(What Dog Owners Should Know Regarding Alpha Roll)
An Alpha Roll is when you physically push your dog onto its side or back into a submissive posture and keep it there, ostensibly to show them that you are the dominant one in the relationship and that they should submit to you.
Dogs are compared to wolves by proponents of the approach, who argue that in order to have a good connection, you must take command, otherwise your dog will try to impose dominance over you.
Science-based, force-free training methods, on the other hand, have been shown to be more effective, as well as ensuring that you and your dog have a lot healthier and happier connection.
Dogs aren’t wolves, and wolves don’t roll as Alphas:
The first research on wolf behaviour, which took place in the 1940s, were conducted in a captive setting. These wolves had never met before and were brought together at different phases of their life. There was a lot of friction as a result of this, and there may be a power struggle inside the group hierarchy.
Since then, famous wolf behaviour specialist David Mech and others have demonstrated that in their true wild setting, a pack is frequently made up of related individuals, there is rarely a hierarchical conflict, and the “Alpha” idea is obsolete.
A wolf seldom pins down another pack member in an attempt to control them. When there is tension in a group, you may notice a member turn over into a passive, submissive position voluntarily.
Dogs exhibit this appeasing behaviour as well, demonstrating that they are not a danger and merely want to live in peace. An Alpha Roll is not a canine or wolf’s natural activity.
It’s also been established that dogs are considerably diverse from their wolf predecessors in terms of behaviour, thus applying the same ideas to all dogs isn’t suitable.
Why the Alpha Roll Is Not a Recommended Training Technique:
In 2009, a research published in the Journal of Applied Animal Behaviour found that these unpleasant treatments typically result in additional undesirable behaviours.
When a dog is confronted with such aggressive and strong training methods, it may become scared. They frequently freeze until they no longer feel threatened, or until they feel compelled to protect themselves, which can lead to a violent outburst. Above all, you are training your dog using approaches that do not develop a trusting relationship.
What Are Some of the Best Training Options?
Instead, using reward-based strategies to teach your dog an alternate desirable behaviour is considerably more successful and compassionate.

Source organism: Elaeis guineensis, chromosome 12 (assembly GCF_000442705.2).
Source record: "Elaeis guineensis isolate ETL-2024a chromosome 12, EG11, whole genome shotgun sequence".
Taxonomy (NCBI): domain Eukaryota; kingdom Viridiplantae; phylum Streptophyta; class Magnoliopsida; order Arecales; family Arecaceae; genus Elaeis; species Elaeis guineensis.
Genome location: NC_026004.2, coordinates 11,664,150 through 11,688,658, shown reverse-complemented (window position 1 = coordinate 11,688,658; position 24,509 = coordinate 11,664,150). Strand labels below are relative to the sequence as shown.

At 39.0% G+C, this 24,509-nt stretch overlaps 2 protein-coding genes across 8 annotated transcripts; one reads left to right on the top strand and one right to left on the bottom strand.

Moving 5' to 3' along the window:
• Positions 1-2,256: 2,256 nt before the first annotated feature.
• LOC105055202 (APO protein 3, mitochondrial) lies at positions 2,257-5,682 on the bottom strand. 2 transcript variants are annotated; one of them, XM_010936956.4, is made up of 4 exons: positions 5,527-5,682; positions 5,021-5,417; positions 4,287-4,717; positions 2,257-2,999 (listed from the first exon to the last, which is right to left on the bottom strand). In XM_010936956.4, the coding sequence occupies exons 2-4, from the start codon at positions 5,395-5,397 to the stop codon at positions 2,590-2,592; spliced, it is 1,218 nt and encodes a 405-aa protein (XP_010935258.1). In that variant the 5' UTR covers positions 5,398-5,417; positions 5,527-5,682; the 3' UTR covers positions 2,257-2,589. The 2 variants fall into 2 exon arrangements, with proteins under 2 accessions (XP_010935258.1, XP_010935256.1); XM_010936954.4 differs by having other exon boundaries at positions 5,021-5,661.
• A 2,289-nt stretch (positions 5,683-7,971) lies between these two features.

When requested to get off the sofa, a dog that growls is not attempting to control you. If your dog growls at you when you try to get them off the couch, it’s not because they’re trying to be bossy. They just want to stay in that warm location, and they’ve learnt that if they growl, they’ll usually be left alone.
If you don’t want your dog on the sofa, invest in a comfortable dog bed and spoil them with delicious treats every time they visit. Work on a “off” command as well, in which your dog is rewarded for getting off the sofa when requested.
When your dog jumps up, it’s typically because they’re happy to see you. Another popular misconception is that your dog leaps on you to demonstrate its dominance. Your dog, on the other hand, is most likely leaping up because it has been accidentally encouraged in the past for doing so. It may have appeared charming when your dog was a puppy, and the behaviour was encouraged, but now that your dog is an adult, this behaviour is not so welcomed. Some dogs leap up because it gets them the attention they want, even if it comes in the form of the owner continuously pushing them away.
Get your dog to provide an alternate behaviour by rewarding it with a nice food anytime all four paws are on the floor. When visitors arrive, ask your dog to go to its bed and give it a treat. Ensure that all family members and visitors are on the same page; instruct them to turn their backs and ignore the leaping up to avoid encouraging the behaviour.
Assist your dog in understanding that guests to the house are not to be afraid. Perhaps your dog has snarled when a stranger enters your house. If your dog is afraid of strangers, it is natural for them to express their discomfort by growling, which is a universal communication method. If you respond by placing them in an Alpha Roll, they may link strangers with this unsettling move, making them even more fearful and more prone to turn to violent behaviour.
It’s far more effective and kind to educate your dog that he doesn’t have to be afraid. Don’t force your dog to socialise with visitors. Provide a safe haven, such as a cage or the option of going to another room. Reward your dog whenever it has a positive interaction—perhaps it gets closer to the guest or glances over at him or her—if it is comfortable being in the same spot. Teach your dog that interacting with people is a positive experience!
Your relationship with your dog will strengthen and you will notice longer-lasting benefits if you train with these force-free, reward-based approaches.